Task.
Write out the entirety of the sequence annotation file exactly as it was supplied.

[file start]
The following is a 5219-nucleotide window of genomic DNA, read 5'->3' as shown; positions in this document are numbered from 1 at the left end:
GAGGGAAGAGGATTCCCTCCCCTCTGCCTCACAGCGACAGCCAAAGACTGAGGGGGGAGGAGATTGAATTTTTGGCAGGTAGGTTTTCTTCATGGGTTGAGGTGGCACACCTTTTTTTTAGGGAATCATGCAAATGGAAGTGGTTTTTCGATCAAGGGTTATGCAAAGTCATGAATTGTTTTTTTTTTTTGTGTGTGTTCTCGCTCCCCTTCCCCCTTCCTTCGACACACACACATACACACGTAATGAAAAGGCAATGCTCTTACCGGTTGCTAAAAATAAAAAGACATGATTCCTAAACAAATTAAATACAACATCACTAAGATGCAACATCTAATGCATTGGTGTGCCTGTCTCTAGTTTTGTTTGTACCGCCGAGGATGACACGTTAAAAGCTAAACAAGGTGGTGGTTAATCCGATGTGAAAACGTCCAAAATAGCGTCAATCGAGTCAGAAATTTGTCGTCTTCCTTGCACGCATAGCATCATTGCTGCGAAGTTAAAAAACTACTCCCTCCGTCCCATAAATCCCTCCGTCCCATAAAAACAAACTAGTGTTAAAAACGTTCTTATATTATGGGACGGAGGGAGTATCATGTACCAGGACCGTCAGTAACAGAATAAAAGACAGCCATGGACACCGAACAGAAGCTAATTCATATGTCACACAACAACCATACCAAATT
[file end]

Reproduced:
The following is a 5219-nucleotide window of genomic DNA, read 5'->3' as shown; positions in this document are numbered from 1 at the left end:
GAGGGAAGAGGATTCCCTCCCCTCTGCCTCACAGCGACAGCCAAAGACTGAGGGGGGAGGAGATTGAATTTTTGGCAGGTAGGTTTTCTTCATGGGTTGAGGTGGCACACCTTTTTTTTAGGGAATCATGCAAATGGAAGTGGTTTTTCGATCAAGGGTTATGCAAAGTCATGAATTGTTTTTTTTTTTTGTGTGTGTTCTCGCTCCCCTTCCCCCTTCCTTCGACACACACACATACACACGTAATGAAAAGGCAATGCTCTTACCGGTTGCTAAAAATAAAAAGACATGATTCCTAAACAAATTAAATACAACATCACTAAGATGCAACATCTAATGCATTGGTGTGCCTGTCTCTAGTTTTGTTTGTACCGCCGAGGATGACACGTTAAAAGCTAAACAAGGTGGTGGTTAATCCGATGTGAAAACGTCCAAAATAGCGTCAATCGAGTCAGAAATTTGTCGTCTTCCTTGCACGCATAGCATCATTGCTGCGAAGTTAAAAAACTACTCCCTCCGTCCCATAAATCCCTCCGTCCCATAAAAACAAACTAGTGTTAAAAACGTTCTTATATTATGGGACGGAGGGAGTATCATGTACCAGGACCGTCAGTAACAGAATAAAAGACAGCCATGGACACCGAACAGAAGCTAATTCATATGTCACACAACAACCATACCAAATT